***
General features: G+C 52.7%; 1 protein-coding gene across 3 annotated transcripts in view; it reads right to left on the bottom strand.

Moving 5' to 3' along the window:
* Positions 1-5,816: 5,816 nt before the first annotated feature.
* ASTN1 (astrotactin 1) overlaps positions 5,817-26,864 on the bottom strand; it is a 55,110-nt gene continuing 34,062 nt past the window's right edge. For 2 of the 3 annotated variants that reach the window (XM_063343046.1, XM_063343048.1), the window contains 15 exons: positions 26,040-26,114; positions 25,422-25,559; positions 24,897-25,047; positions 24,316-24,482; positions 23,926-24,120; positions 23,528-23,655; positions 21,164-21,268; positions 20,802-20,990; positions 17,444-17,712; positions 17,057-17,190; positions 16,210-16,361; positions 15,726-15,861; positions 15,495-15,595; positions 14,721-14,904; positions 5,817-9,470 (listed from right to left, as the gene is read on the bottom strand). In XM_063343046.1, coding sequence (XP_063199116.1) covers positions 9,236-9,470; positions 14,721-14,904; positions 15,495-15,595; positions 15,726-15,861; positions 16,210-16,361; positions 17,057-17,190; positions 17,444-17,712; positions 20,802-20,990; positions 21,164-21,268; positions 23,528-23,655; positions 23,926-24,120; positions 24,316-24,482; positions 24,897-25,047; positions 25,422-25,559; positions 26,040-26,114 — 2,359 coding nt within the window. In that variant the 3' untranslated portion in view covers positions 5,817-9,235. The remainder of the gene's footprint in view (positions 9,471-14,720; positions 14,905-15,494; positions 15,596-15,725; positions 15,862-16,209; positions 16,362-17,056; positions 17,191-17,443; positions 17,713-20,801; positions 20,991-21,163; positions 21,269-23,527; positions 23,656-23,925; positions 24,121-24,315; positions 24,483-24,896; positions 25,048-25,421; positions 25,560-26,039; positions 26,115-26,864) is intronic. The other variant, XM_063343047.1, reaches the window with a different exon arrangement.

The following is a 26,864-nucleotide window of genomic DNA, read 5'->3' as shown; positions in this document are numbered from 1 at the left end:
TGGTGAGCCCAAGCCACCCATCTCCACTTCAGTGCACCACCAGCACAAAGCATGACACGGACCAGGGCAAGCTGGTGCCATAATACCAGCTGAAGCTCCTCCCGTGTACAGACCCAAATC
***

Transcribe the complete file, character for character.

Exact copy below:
General features: G+C 52.7%; 1 protein-coding gene across 3 annotated transcripts in view; it reads right to left on the bottom strand.

Moving 5' to 3' along the window:
* Positions 1-5,816: 5,816 nt before the first annotated feature.
* ASTN1 (astrotactin 1) overlaps positions 5,817-26,864 on the bottom strand; it is a 55,110-nt gene continuing 34,062 nt past the window's right edge. For 2 of the 3 annotated variants that reach the window (XM_063343046.1, XM_063343048.1), the window contains 15 exons: positions 26,040-26,114; positions 25,422-25,559; positions 24,897-25,047; positions 24,316-24,482; positions 23,926-24,120; positions 23,528-23,655; positions 21,164-21,268; positions 20,802-20,990; positions 17,444-17,712; positions 17,057-17,190; positions 16,210-16,361; positions 15,726-15,861; positions 15,495-15,595; positions 14,721-14,904; positions 5,817-9,470 (listed from right to left, as the gene is read on the bottom strand). In XM_063343046.1, coding sequence (XP_063199116.1) covers positions 9,236-9,470; positions 14,721-14,904; positions 15,495-15,595; positions 15,726-15,861; positions 16,210-16,361; positions 17,057-17,190; positions 17,444-17,712; positions 20,802-20,990; positions 21,164-21,268; positions 23,528-23,655; positions 23,926-24,120; positions 24,316-24,482; positions 24,897-25,047; positions 25,422-25,559; positions 26,040-26,114 — 2,359 coding nt within the window. In that variant the 3' untranslated portion in view covers positions 5,817-9,235. The remainder of the gene's footprint in view (positions 9,471-14,720; positions 14,905-15,494; positions 15,596-15,725; positions 15,862-16,209; positions 16,362-17,056; positions 17,191-17,443; positions 17,713-20,801; positions 20,991-21,163; positions 21,269-23,527; positions 23,656-23,925; positions 24,121-24,315; positions 24,483-24,896; positions 25,048-25,421; positions 25,560-26,039; positions 26,115-26,864) is intronic. The other variant, XM_063343047.1, reaches the window with a different exon arrangement.

The following is a 26,864-nucleotide window of genomic DNA, read 5'->3' as shown; positions in this document are numbered from 1 at the left end:
TGGTGAGCCCAAGCCACCCATCTCCACTTCAGTGCACCACCAGCACAAAGCATGACACGGACCAGGGCAAGCTGGTGCCATAATACCAGCTGAAGCTCCTCCCGTGTACAGACCCAAATC